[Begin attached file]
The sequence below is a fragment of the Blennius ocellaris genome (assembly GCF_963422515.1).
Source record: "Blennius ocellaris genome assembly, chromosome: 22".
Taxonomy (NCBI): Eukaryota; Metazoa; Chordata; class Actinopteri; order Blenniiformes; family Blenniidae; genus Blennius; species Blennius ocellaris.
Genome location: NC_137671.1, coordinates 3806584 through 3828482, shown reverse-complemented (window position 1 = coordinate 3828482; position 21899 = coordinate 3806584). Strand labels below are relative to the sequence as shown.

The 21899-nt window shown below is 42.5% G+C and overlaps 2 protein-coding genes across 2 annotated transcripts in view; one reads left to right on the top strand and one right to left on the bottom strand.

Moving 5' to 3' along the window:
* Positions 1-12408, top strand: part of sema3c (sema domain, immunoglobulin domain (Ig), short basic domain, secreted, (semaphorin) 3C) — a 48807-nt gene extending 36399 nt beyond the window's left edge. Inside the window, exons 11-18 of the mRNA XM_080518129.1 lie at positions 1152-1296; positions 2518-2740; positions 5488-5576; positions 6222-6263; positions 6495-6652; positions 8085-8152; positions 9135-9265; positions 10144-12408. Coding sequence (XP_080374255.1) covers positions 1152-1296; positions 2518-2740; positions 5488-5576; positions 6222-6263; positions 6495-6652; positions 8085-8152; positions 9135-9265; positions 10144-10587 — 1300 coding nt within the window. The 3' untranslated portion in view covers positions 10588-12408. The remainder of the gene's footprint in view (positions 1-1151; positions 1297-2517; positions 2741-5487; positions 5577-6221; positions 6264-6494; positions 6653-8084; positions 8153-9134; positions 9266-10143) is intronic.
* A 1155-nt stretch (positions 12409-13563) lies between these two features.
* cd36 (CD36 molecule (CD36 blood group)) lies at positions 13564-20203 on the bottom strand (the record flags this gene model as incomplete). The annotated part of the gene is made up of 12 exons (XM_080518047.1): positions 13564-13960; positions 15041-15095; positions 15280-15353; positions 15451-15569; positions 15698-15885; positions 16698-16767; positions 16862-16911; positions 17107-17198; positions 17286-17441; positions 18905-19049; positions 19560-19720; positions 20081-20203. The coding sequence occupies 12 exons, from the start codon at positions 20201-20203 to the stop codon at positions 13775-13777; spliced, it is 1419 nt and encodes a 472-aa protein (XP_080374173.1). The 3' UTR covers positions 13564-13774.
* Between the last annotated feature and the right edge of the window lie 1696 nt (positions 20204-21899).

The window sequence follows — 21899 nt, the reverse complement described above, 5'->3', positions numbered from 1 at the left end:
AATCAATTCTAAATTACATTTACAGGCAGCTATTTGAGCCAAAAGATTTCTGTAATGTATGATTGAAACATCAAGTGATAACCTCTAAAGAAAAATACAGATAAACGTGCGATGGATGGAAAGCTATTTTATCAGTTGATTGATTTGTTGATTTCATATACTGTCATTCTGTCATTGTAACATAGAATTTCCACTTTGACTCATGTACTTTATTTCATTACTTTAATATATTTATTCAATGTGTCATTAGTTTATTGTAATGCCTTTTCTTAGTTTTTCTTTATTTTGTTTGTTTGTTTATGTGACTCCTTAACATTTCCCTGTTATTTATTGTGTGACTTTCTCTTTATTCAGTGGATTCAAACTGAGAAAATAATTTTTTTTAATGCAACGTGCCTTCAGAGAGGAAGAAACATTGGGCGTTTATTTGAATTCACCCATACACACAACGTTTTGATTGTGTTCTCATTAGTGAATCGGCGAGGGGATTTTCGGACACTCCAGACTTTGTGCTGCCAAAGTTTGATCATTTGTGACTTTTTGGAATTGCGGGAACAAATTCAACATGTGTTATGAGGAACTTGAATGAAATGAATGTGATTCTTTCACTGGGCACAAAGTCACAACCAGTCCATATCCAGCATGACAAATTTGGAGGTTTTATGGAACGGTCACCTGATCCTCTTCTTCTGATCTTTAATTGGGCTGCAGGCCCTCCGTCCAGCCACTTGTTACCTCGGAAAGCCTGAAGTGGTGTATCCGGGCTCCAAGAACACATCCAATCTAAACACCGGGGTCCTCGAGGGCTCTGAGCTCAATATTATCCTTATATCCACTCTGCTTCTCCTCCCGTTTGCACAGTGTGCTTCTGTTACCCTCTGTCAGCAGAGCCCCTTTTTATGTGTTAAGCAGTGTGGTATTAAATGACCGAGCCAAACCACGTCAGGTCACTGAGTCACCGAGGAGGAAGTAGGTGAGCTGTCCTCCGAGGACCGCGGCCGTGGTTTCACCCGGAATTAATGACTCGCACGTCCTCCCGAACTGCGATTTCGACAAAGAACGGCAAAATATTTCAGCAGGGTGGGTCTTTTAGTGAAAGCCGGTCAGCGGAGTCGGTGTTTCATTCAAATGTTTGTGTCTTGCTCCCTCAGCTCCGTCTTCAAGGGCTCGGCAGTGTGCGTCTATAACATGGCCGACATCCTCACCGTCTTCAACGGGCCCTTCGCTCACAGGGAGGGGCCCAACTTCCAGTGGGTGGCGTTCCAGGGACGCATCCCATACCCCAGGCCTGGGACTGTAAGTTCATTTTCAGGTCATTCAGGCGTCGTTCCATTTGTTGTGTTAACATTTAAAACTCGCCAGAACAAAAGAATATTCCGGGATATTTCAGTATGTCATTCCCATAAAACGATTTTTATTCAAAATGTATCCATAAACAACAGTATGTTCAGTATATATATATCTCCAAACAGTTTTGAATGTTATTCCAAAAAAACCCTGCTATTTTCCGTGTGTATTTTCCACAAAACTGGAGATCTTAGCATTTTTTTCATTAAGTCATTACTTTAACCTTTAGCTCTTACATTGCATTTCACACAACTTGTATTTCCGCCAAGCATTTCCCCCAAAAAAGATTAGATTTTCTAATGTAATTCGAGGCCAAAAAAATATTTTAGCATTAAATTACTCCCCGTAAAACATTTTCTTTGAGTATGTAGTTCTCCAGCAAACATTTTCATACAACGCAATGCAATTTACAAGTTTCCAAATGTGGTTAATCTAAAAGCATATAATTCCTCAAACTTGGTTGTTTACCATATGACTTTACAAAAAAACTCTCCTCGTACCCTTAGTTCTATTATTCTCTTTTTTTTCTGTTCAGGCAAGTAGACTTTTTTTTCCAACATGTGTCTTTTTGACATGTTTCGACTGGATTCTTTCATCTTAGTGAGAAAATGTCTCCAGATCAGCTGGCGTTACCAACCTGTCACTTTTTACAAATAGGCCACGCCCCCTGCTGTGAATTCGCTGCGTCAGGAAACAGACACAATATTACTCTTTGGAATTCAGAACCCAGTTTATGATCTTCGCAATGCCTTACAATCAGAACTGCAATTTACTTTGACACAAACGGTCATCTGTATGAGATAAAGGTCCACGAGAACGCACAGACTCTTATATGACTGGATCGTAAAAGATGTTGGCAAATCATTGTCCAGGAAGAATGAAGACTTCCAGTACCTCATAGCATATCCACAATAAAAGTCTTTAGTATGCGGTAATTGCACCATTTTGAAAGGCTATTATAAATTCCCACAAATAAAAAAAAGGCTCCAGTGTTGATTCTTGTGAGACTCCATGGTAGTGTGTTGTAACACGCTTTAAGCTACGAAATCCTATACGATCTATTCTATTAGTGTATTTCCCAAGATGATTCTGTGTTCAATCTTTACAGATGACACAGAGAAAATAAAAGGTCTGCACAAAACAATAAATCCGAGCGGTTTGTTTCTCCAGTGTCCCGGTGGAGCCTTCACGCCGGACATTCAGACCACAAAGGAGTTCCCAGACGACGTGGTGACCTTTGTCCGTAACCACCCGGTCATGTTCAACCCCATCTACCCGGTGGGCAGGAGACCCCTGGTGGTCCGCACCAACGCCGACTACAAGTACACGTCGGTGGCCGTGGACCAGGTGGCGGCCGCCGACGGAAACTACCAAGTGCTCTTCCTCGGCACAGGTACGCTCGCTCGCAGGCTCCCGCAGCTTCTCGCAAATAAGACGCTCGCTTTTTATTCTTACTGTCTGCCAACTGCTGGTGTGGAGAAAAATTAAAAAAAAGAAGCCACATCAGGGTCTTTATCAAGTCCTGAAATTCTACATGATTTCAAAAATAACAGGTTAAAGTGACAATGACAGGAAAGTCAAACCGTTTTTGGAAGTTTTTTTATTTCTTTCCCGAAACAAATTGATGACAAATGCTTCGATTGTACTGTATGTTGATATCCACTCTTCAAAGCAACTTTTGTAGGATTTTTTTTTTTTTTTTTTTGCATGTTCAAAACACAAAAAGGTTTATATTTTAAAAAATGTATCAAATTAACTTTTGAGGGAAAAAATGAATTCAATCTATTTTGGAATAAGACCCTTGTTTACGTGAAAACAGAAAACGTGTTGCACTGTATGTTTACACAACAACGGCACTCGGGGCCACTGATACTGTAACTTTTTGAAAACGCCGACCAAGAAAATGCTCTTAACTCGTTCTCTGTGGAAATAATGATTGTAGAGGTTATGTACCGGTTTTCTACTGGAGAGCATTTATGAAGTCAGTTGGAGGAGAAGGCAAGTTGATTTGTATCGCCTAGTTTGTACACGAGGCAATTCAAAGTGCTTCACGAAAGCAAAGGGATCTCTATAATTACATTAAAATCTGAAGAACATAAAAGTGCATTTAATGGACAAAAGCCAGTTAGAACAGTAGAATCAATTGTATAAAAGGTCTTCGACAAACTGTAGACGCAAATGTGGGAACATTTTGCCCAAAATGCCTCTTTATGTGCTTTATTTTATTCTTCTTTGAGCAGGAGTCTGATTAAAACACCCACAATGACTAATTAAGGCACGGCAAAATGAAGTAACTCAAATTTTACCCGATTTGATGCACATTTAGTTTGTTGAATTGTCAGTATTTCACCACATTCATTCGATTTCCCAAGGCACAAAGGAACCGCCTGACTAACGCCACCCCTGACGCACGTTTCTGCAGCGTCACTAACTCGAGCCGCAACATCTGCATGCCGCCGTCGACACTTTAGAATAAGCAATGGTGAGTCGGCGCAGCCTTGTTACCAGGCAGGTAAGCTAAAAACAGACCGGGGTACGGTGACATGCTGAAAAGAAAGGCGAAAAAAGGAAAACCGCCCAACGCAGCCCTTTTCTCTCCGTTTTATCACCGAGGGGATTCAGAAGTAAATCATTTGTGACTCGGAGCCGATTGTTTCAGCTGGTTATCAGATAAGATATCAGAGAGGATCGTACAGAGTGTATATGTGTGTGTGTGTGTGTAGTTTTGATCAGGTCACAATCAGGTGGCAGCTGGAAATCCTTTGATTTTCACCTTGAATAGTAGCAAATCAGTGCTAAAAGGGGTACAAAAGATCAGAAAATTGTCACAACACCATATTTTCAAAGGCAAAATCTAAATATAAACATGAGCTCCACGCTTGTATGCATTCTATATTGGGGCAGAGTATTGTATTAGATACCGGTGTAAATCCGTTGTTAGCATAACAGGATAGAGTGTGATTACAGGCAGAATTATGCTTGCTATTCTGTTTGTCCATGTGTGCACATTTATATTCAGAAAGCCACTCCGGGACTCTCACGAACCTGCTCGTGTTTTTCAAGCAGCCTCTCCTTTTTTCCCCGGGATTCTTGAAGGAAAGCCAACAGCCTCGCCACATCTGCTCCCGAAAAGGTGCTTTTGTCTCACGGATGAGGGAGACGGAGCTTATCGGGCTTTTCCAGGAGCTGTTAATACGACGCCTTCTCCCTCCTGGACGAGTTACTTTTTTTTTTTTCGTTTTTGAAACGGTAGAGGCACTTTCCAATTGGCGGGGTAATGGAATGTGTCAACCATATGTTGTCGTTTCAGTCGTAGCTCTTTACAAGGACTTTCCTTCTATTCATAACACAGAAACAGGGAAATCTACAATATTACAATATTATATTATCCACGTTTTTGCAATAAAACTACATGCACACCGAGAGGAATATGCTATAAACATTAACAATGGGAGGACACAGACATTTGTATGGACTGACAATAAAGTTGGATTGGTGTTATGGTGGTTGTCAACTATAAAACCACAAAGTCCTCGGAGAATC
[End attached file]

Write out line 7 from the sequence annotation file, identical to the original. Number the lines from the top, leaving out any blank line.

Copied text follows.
* Positions 1-12408, top strand: part of sema3c (sema domain, immunoglobulin domain (Ig), short basic domain, secreted, (semaphorin) 3C) — a 48807-nt gene extending 36399 nt beyond the window's left edge. Inside the window, exons 11-18 of the mRNA XM_080518129.1 lie at positions 1152-1296; positions 2518-2740; positions 5488-5576; positions 6222-6263; positions 6495-6652; positions 8085-8152; positions 9135-9265; positions 10144-12408. Coding sequence (XP_080374255.1) covers positions 1152-1296; positions 2518-2740; positions 5488-5576; positions 6222-6263; positions 6495-6652; positions 8085-8152; positions 9135-9265; positions 10144-10587 — 1300 coding nt within the window. The 3' untranslated portion in view covers positions 10588-12408. The remainder of the gene's footprint in view (positions 1-1151; positions 1297-2517; positions 2741-5487; positions 5577-6221; positions 6264-6494; positions 6653-8084; positions 8153-9134; positions 9266-10143) is intronic.